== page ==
The second post in a series about 1:1 at Leyden
by Bryan Weinert, Director of Technology for Leyden CHSD 212
@LeydenTechies – Author of the Leyden Techies Blog
The wonderful thing about Chromebooks, is Chromebooks are wonderful things.
Their tops are made out of rubber, their bottoms are made out of springs.
They’re bouncy, flouncy, pouncy, trouncy, fun, fun, fun, fun, FUN!
The most wonderful thing about Chromebooks, is they’re the only one!
Okay, so maybe I shouldn’t be trying to write a blog post at the same time while watching my 15 month old daughter, but hopefully I got you started reading this with a smile. This is the second post in the four-part series on going 1:1 with Chromebooks in our district that a few of my colleagues and I were asked to write for Scott McLeod’s amazing Dangerously Irrelevant blog. Be sure to check out the first post in the series, Why 1:1? Why Chromebooks? written by Jason Markey, our principal at East Leyden High School.
Let me start by suggesting that one of the really wonderful things about Chromebooks is that they actually eliminate or simplify a number of logistics. While researching and planning to go 1:1 in our district, this made the Chromebook an extremely attractive choice for us. Far too often over the past 12 years that I’ve been the Director of Technology for our district did technology initiatives run into problems because of logistics. The following are some of the key highlights that we’ve experienced so far.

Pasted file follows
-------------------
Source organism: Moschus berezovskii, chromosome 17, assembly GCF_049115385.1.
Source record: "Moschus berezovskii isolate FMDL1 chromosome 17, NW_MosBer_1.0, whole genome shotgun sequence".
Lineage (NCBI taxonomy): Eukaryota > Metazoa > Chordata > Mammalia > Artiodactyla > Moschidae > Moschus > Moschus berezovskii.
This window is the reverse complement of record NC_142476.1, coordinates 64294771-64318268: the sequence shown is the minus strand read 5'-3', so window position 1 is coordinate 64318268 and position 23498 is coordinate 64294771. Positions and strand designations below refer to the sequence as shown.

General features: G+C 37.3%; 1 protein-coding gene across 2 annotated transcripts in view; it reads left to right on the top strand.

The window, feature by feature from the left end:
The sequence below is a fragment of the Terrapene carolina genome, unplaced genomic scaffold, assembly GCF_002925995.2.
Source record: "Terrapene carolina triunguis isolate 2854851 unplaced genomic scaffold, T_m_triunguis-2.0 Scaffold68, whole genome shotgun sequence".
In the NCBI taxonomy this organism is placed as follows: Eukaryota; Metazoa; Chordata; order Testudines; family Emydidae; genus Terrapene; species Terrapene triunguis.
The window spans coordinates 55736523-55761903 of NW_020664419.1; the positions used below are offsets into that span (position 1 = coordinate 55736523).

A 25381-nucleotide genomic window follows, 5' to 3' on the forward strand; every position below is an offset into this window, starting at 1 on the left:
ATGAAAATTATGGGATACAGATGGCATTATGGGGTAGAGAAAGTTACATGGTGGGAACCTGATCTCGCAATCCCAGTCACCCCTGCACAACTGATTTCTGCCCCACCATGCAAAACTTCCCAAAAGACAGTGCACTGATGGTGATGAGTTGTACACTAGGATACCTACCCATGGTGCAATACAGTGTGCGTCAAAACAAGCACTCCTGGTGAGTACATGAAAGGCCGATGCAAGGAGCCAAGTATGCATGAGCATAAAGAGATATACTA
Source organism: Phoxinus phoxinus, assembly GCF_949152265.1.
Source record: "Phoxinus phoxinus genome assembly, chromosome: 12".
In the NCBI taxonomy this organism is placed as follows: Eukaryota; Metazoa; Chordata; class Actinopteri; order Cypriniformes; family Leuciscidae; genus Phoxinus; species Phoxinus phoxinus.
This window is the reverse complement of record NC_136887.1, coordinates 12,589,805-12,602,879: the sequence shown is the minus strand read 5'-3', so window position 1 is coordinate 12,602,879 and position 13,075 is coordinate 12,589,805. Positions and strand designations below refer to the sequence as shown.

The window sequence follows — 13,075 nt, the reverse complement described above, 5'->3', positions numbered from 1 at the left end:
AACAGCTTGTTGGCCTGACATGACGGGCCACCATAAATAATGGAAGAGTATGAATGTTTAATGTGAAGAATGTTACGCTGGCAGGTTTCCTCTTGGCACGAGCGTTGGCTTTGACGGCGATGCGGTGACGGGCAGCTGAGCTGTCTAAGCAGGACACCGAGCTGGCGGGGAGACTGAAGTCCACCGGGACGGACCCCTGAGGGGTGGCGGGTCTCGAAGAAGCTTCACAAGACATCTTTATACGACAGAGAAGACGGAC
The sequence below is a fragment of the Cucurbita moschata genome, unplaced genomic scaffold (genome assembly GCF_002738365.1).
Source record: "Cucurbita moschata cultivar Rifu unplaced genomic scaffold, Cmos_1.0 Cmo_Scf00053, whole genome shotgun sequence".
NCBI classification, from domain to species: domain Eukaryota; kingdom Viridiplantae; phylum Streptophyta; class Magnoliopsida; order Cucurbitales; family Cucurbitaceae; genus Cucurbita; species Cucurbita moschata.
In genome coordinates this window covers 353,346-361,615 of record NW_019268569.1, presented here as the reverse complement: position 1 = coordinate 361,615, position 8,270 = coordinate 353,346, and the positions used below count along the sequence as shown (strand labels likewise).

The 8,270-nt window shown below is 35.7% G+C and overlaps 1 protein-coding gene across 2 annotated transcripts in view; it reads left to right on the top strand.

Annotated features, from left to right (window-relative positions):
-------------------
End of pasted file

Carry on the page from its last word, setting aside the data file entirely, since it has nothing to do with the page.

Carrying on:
None. Really, none. We purchased enough devices that they came pre-setup with our wireless network configured and enrolled into our Google Apps domain. We were able to take them out of the box and give them directly to students.
We purchased our Chromebooks directly from Google so the management tools were included. If you purchase them from a different vendor, you can contract with Google to add the management capabilities. Basically, this adds a ChomeOS section to the Settings tab in your Google Apps for Education control panel.